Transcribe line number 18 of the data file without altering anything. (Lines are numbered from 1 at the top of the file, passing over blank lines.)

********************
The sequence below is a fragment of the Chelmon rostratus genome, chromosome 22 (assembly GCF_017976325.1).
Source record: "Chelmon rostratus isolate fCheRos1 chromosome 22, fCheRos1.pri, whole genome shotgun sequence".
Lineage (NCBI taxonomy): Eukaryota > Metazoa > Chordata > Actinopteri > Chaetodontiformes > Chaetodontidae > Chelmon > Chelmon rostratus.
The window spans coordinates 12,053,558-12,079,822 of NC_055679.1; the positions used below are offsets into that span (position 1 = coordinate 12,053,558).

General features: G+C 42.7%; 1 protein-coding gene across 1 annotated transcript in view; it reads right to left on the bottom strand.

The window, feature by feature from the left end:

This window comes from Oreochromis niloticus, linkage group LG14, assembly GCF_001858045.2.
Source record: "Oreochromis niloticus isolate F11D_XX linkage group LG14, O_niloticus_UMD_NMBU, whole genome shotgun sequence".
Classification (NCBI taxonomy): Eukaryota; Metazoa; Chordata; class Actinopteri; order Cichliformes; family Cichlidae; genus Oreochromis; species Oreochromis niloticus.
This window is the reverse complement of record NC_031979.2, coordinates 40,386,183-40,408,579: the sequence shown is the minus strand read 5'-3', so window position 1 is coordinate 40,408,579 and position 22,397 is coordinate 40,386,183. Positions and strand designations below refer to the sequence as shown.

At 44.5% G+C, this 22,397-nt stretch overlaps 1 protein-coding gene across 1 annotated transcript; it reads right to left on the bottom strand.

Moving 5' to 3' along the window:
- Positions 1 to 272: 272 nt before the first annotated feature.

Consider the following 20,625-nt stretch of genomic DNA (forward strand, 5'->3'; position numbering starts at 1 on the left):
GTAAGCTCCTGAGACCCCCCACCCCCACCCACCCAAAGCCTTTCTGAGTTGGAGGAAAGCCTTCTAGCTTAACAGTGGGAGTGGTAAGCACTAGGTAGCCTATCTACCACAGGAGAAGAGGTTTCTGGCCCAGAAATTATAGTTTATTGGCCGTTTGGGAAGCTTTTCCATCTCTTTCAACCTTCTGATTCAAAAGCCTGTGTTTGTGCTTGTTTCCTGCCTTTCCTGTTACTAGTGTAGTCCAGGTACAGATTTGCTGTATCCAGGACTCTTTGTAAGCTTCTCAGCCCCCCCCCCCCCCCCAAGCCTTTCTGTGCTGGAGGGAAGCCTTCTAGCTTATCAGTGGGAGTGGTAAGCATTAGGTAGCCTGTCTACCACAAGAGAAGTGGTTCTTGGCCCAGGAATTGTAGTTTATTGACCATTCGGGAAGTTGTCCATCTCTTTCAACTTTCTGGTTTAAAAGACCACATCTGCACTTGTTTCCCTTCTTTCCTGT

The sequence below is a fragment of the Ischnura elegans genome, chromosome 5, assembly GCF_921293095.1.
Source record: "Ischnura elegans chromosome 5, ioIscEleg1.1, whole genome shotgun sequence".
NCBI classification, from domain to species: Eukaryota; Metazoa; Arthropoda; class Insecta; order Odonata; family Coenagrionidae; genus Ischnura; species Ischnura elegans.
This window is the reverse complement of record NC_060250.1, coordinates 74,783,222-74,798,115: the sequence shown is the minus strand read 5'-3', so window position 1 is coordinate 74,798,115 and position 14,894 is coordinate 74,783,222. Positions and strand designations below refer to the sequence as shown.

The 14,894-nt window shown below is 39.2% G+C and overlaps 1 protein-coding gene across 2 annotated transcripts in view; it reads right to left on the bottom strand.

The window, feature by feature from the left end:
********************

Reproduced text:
NCBI classification, from domain to species: Eukaryota; Metazoa; Arthropoda; class Insecta; order Odonata; family Coenagrionidae; genus Ischnura; species Ischnura elegans.